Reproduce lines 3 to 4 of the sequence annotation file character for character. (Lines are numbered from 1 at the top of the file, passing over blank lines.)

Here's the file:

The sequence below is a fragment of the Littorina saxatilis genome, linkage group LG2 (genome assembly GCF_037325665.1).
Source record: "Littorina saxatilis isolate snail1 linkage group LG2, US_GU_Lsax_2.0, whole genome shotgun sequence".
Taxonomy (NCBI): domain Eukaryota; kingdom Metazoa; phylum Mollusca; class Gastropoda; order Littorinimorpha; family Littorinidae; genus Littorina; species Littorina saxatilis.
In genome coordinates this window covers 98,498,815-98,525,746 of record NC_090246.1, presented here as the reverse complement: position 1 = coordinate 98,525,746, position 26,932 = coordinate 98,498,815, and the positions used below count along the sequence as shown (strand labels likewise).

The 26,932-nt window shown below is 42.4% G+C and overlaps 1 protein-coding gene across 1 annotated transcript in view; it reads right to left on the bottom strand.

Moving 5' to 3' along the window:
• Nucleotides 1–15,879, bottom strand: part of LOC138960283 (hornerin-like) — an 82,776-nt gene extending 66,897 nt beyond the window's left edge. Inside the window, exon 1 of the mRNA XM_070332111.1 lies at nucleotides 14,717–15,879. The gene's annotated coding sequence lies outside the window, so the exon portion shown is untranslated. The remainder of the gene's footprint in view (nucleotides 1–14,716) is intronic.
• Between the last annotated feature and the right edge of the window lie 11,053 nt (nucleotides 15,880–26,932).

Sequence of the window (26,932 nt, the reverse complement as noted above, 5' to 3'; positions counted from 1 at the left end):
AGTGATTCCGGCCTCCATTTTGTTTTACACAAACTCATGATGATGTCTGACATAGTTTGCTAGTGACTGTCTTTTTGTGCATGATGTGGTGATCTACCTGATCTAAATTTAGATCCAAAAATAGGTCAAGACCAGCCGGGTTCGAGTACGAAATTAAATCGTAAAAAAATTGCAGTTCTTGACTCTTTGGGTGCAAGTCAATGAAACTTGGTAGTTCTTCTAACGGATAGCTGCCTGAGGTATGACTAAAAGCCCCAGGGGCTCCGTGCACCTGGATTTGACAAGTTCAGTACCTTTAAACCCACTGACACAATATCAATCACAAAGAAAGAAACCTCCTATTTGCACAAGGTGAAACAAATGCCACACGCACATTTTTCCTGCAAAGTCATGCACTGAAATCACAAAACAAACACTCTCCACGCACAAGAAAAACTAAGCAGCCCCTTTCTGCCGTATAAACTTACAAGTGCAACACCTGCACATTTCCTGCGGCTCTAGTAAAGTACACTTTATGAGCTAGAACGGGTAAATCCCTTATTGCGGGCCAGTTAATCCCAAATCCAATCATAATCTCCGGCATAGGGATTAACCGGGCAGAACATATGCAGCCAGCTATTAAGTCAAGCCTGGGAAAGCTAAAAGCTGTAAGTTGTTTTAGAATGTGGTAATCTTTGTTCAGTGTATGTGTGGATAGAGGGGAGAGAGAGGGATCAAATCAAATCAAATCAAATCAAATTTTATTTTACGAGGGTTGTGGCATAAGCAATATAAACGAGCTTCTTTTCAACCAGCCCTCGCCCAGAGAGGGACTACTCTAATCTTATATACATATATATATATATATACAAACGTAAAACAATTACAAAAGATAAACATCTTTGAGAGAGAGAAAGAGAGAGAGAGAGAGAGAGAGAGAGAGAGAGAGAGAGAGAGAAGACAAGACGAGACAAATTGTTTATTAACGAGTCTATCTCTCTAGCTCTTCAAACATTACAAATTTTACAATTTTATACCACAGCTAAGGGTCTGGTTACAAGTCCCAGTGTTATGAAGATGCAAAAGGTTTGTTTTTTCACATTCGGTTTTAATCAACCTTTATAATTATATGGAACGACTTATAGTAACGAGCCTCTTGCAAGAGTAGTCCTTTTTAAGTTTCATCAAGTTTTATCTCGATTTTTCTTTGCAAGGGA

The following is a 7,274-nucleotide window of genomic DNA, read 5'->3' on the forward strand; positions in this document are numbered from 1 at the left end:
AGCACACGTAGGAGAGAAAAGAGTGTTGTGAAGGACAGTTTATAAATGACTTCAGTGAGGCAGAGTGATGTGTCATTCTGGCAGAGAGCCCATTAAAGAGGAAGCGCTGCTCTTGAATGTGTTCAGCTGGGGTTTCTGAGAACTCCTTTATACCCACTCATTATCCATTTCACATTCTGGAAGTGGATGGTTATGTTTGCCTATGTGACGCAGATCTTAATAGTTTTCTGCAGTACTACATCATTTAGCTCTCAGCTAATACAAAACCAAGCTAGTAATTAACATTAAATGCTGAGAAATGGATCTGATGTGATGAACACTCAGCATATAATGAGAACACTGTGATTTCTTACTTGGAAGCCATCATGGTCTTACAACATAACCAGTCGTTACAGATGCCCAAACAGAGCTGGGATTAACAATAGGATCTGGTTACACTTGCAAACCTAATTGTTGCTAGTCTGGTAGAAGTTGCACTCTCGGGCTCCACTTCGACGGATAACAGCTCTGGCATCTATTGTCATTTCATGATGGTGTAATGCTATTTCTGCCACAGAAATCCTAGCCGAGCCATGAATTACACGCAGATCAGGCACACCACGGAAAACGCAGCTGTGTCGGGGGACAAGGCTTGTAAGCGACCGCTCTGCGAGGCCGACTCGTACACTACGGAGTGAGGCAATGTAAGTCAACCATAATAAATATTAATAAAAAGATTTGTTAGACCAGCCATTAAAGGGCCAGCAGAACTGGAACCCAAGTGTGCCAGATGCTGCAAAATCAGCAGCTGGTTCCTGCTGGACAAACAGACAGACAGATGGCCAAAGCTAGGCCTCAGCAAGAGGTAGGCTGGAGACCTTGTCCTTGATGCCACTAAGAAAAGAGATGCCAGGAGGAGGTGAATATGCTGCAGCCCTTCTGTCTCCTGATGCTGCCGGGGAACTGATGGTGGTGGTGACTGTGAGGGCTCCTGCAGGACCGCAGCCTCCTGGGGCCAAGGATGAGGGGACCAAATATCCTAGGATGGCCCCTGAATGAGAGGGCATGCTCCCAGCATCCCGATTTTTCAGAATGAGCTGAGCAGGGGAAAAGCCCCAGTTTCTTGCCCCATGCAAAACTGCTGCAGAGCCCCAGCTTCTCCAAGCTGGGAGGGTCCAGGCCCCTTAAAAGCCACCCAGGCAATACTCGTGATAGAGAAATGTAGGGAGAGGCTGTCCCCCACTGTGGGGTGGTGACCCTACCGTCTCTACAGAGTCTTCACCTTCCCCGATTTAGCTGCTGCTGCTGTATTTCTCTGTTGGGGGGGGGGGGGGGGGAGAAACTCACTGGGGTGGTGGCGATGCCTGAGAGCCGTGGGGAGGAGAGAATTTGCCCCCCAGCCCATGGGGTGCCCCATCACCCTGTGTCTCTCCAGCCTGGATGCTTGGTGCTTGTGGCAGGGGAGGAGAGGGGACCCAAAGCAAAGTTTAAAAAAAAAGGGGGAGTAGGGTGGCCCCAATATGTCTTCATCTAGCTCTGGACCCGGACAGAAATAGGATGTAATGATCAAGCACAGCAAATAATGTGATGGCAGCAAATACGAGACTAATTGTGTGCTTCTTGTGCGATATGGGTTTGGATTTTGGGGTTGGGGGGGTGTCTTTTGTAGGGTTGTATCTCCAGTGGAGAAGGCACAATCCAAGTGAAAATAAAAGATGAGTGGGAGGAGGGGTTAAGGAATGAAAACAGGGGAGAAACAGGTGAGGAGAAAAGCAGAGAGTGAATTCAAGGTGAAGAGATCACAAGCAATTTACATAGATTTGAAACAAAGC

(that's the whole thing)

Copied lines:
Taxonomy (NCBI): domain Eukaryota; kingdom Metazoa; phylum Mollusca; class Gastropoda; order Littorinimorpha; family Littorinidae; genus Littorina; species Littorina saxatilis.
In genome coordinates this window covers 98,498,815-98,525,746 of record NC_090246.1, presented here as the reverse complement: position 1 = coordinate 98,525,746, position 26,932 = coordinate 98,498,815, and the positions used below count along the sequence as shown (strand labels likewise).